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What can you do about your Property Taxes?

What You Can Do About Your Property Taxes?
It’s property tax season. Across Texas homeowners are receiving their property tax assessments in the mail along with their new tax bill. As someone on my Facebook feed said, make sure you take your blood pressure medication before taking a peek. If you’re in a new home or you notice your taxes have increased greatly since last year there is an option, filing a protest of your property assessment. Keep in mind, your end goal is to get your property value assessment appealed so that you can lessen the amount of property taxes, you aren’t protesting your actual taxes.

Steps to Protesting Your Property Value Assessment

Step One: Do Your Research

The appraisal district in your county has a record card for each property it assesses. This card contains information about your property such as lot size, building size, amenities. You can review most of this information on the appraisal district’s website, click here to find your property if you’re in Bexar County.

Taxing authorities try to tax as closely possible to current market value by using the purchase price and comparable prices paid for other homes in the neighborhood, but the system isn’t perfect, so you have a chance to appeal their assessment.

There are several reasons that you can contest your home’s value appraisal. You may find a mistake on your property record card, whether it’s the wrong square footage, the wrong number of rooms, or changes you have made like filling up an old pool. You may also find similar homes in your area with lower values by looking up comparable properties or by hiring a professional to appraise your home. If you recently purchased the home, you may use the purchase price to contest your assessment.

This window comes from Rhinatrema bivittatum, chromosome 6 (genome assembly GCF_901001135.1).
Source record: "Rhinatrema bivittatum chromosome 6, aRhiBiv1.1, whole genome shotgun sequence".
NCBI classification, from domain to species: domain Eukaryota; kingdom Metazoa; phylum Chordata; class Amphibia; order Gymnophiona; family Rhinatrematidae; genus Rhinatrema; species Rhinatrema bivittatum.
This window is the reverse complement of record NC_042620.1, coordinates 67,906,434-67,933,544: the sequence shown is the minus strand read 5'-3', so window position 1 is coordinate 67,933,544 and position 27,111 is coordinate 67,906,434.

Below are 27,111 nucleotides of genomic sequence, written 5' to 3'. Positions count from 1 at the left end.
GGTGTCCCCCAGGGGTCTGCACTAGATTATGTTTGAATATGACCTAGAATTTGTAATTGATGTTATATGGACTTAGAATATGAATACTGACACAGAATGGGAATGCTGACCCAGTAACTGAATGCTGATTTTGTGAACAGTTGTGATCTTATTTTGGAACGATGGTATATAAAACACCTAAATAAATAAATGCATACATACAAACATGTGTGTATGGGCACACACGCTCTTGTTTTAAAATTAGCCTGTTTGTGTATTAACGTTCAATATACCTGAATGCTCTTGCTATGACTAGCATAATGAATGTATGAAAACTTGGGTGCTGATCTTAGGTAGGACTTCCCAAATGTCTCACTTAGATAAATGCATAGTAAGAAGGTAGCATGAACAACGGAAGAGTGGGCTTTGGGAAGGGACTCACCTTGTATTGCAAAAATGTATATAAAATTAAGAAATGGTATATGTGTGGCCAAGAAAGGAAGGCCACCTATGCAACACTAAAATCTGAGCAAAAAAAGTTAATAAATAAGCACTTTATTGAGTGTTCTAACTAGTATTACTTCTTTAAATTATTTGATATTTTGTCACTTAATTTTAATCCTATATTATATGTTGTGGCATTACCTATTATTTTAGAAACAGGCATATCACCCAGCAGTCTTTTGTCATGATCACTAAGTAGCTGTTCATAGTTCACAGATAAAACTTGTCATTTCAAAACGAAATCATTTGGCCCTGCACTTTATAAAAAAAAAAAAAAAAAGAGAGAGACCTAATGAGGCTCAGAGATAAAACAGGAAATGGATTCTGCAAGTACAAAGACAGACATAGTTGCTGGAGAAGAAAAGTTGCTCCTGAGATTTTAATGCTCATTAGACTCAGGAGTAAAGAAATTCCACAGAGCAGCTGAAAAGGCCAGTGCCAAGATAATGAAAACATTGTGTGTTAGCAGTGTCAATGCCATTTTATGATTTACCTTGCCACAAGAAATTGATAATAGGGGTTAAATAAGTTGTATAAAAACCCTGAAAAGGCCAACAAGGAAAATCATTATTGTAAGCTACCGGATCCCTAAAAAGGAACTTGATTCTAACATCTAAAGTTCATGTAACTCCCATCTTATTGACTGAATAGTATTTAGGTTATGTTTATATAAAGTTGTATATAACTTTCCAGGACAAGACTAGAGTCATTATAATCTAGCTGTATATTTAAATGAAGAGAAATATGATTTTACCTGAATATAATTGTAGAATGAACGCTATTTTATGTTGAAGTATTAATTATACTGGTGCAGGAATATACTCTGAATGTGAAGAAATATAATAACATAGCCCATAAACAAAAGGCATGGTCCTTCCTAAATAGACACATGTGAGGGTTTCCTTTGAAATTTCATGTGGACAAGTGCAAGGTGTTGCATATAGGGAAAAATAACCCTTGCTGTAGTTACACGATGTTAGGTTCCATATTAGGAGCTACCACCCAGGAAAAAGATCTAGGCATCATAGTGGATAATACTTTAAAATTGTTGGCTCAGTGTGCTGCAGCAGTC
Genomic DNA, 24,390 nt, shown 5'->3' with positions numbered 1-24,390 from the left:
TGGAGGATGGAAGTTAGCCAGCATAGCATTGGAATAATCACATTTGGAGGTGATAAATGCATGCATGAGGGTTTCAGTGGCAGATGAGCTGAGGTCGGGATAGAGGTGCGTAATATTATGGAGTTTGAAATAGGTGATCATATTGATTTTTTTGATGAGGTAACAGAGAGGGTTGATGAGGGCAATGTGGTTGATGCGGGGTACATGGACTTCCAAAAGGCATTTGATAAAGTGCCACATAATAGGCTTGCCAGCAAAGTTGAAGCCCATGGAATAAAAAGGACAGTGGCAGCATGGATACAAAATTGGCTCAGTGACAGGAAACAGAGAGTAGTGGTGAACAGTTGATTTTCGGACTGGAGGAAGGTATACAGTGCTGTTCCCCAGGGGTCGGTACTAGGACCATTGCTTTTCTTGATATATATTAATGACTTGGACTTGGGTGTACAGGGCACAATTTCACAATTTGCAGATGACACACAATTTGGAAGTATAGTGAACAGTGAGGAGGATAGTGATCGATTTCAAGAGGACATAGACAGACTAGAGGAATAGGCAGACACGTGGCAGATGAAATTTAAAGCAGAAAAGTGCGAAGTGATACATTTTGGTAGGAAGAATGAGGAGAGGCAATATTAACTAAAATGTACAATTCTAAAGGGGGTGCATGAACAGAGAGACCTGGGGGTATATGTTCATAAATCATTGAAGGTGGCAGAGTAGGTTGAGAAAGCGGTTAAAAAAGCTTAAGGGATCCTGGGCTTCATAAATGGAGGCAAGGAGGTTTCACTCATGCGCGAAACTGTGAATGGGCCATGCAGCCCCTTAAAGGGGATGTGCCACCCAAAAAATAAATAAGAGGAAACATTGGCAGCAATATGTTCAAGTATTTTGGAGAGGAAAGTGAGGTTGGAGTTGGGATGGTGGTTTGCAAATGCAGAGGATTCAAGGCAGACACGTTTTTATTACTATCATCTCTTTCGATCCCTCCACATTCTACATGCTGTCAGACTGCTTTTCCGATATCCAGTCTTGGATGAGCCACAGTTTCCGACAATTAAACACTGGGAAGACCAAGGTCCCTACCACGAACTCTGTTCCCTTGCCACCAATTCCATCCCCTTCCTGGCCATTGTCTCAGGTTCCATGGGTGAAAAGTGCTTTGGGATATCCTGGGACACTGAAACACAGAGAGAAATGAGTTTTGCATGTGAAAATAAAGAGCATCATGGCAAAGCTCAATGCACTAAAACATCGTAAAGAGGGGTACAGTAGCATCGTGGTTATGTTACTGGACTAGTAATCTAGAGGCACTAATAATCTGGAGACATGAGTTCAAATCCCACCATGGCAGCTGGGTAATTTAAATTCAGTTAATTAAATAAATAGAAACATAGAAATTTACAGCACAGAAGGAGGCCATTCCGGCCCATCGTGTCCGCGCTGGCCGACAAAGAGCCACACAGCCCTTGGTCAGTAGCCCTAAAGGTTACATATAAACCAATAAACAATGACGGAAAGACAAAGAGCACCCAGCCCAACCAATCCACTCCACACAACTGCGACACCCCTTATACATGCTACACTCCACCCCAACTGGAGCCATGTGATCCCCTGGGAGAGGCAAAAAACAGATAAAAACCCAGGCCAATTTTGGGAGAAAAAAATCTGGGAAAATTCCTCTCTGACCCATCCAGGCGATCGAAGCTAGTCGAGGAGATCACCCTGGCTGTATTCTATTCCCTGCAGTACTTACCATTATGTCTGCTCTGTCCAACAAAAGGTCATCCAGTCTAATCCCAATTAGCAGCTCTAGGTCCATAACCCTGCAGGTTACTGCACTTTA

Step Two: File a Protest

Property tax appeals can be filed using the form provided by the appraisal district or you can download it here. The deadline to file a protest in Texas this year is May 18th.

Step Three: Your Hearing

There are 3 legal avenues for you go through.

Informal Hearing : After filing your protest you’ll be notified of a date and time to attend a hearing. This meeting is conducted with a staff appraiser and typically only lasts 15 minutes. You can present your research and the appraiser will decide whether they will offer to settle by establishing a lower assessment or cannot make an adjustment.
Appraisal Review Board Hearing : The ARB Hearing includes 3 members of the appraisal review board, a staff appraiser, and a hearing clerk. Again your research can be presented and a decision will be made. This decision is not subject to negotiation but can be appealed in a Texas district court if a lawsuit is filed.
Litigation : You have the right to file a lawsuit and enter litigation but at this step you should consider the amounts of any potential tax savings, legal costs, and expert witness costs.

File Your Homestead Exemption

If you haven’t, you’ll also want to file your Homestead Exemption. The homestead exemption is an exception from property taxes that can be claimed by homeowners on their primary residence. Download the Residence Homestead Exemption Application from your county appraisal office, fill it out, and send the completed form along with all required documents to your county appraisal district. For those in Bexar County click here for the 50-114 form. The applications must be postmarked before or on April 30th!

Bottom Line

If you need help finding comparable sales, let’s connect, we would love to help you!

-Karla Barajas  The RoPax Group